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3rd Blog – 1/13

Happy New Year! We hope you all had a wonderful break!

After reviewing school rules and routines, we dove right back into learning. In reading, we started a new read aloud! We’ll be reading Because of Winn Dixie and focusing on the characters in this story. We also got our book club groups, so that we can use the comprehension skills we learn during our read aloud on our independent books. Ask your child what book they’re reading.

In writing we began our opinion writing unit. These kids sure do have strong opinions! At first we simply brainstormed different ideas. We thought about changes we would make at school, at home, and in the world, a person that deserves praise, and some of our favorite things. We chose our seed and created a strong statement. 

In social studies, we focused on the Civil Rights Movement, in anticipation of Martin Luther King, Jr. Day. We learned that any group of people who are considered “other” have been discriminated against. For Black Americans, it began after they were freed from being slaves. A man named Plessy rode the train in a white section and was arrested. The case went all the way to the Supreme Court and in Plessy v. Furegeson, the Court ruled that “separate but equal” was constitutional. This led to laws called “Jim Crow” laws where everything from schools, restaurants, and transportation was separated by race. We then focused on the action taken in the face of injustice. We researched the Selma march, Greensboro sit-in, Freedom Riders, Montgomery bus boycott, Brown v. Board of Education, and the importance of journalism. Each group then presented what they learned at our Tekes on Friday.


In Music class, Third Graders have learned the C and C7 chords on the ukulele, so they can now play the first part of my song, My Dog has Fleas! Our ukulele players have also been learning how to read music and play it on the ukulele. This week, we focused on the D pitch, so students can now read C, D, E, G and A – and they have a better sense of how these pitches fit together with the rest of the pitches on the treble clef staff. 


In art, students are having fun making collagraph prints. These are collages that become printing plates with screen printing ink. We can’t wait for you to see the final results soon!


In math, we have begun our more serious multiplication unit, focusing on multiplying 2-digit and 3-digit numbers by 1-digit numbers. Before we learn the standard algorithm, we get to learn the “break it up” method – for example, 18 x 9 would be 10 x 9 plus 8 x 9, because 18 is 10 plus 8, and we multiply both by 9. We have rooted this exploration in drawings of grids and arrays to convince ourselves of what is really the distributive property of multiplication, and have also laid the foundations for learning area and perimeter later on.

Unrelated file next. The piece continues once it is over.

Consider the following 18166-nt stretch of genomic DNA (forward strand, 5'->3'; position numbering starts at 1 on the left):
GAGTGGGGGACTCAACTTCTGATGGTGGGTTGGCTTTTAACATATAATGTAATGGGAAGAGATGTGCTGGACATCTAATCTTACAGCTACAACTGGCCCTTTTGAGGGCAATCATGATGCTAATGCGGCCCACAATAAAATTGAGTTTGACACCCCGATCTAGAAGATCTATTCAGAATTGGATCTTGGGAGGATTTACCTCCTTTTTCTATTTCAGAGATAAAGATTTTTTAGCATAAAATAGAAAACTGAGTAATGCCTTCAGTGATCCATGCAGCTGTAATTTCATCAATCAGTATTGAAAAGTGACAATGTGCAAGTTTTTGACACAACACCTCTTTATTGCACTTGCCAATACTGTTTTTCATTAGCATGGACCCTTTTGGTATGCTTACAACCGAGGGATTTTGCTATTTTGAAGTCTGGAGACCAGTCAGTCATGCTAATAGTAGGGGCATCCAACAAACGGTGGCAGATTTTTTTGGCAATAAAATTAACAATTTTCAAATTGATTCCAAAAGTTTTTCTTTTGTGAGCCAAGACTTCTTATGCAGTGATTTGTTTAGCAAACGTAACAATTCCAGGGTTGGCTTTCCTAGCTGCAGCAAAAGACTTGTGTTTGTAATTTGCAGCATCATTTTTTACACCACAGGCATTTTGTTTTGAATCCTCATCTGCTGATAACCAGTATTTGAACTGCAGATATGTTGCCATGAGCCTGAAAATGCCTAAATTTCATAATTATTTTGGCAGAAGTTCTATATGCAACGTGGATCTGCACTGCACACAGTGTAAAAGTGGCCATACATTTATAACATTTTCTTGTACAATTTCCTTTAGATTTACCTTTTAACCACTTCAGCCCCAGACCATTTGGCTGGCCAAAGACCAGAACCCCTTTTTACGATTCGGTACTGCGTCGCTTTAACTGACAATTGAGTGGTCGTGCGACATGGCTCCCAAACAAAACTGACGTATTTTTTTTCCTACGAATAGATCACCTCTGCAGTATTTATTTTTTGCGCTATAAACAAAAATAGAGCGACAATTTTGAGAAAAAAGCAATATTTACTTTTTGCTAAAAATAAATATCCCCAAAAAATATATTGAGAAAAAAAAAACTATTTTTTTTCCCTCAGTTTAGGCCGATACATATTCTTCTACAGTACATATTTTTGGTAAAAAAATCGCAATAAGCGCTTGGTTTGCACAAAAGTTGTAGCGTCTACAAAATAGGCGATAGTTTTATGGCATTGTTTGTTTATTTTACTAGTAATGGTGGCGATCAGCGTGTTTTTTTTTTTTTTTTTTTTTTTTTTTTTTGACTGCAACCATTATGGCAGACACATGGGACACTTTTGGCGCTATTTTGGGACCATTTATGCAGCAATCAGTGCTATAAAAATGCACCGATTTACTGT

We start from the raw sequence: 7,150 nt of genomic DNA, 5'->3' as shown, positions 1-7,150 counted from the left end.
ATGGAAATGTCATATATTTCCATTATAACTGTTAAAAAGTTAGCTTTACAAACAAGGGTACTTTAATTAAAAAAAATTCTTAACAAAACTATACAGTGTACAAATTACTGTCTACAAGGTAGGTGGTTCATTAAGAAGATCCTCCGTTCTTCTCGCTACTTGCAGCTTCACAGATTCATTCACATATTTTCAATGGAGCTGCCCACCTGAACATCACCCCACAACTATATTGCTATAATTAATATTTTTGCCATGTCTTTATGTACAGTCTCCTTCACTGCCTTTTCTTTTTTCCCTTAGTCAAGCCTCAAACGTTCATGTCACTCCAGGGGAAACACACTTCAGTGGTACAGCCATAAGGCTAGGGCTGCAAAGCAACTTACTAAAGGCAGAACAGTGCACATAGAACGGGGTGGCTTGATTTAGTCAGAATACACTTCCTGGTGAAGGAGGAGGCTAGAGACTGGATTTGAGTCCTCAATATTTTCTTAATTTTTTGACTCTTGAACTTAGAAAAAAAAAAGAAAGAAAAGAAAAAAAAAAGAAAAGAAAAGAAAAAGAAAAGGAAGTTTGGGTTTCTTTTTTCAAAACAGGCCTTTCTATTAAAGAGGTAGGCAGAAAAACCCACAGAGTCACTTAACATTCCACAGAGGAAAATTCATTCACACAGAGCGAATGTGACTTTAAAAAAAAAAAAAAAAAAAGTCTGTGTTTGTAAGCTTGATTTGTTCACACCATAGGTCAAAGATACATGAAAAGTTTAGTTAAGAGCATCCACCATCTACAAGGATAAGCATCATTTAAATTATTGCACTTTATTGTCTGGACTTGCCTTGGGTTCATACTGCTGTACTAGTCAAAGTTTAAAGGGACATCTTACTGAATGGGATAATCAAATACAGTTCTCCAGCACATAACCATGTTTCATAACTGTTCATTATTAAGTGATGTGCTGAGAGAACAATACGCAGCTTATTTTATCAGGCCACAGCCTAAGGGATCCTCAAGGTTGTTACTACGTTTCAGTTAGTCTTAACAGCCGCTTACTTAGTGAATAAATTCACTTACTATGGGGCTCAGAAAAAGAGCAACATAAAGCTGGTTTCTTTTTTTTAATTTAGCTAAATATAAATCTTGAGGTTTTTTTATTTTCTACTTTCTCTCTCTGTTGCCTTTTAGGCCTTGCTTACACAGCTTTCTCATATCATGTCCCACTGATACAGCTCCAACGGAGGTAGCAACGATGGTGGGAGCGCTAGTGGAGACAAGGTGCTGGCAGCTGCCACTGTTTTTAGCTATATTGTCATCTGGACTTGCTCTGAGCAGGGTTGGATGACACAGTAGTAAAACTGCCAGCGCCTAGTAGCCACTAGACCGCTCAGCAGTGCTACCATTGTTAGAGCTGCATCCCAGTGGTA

Hebrew with Rimma

The students have been busy learning a new unit “Friends’ ‘.They continue to explore the stories about Tamar and her friends. What does it mean to be a friend? What activity do we do with a friend? We’ve been learning related vocabulary in order to describe friends, their hobbies and after school activities together.

In short stories about Tamar and her friends we learned how to understand the main idea by answering questions: Who?, What?, When? and Where? 

Our next mini project is how to describe yourself in a few sentences using antonyms like in the song אני נשאר אני https://www.youtube.com/watch?v=rwSCm-bcVwQ  that we learned this week.


Judaics with Shira

Third graders jumped back into learning in 2023! First, we got back into the swing of school with a lesson on New Year’s Celebrations in different cultures. In New York, people might stay up late and watch the ball drop on December 31st. In Judaism, we celebrate the Jewish new year of Rosh Hashannah in the fall on the first of Tishrei. We saw how these customs compare with New Year’s celebrations in Latin America, Asia, and in Islam.

We then jumped back into learning Chumash, continuing the story of Avram, Sarai, and Lot and their journey to Cana’an. Students practiced identifying singular and plural verbs. By paying close to attention to who was doing each action, we were able to have meaningful discussions about which people in the story had more or less agency in deciding whether to take the journey. Students enjoyed dramatizing the scene, and giving voice to peripheral characters that we do not hear from in the Torah, such as Sarai, Lot, Avram’s servants, and Avram’s animals.

These past few days we took a break from Chumash to learn about the relationship between Reverend Martin Luther King Jr. and Rabbi Abraham Heschel. We read the book, “As Good as Anybody” and learned about how Rabbi Heschel became involved in the civil rights movement after fleeing Poland during World War Two. He had heard that America was a place where people were treated fairly, but he soon saw that that was not completely true.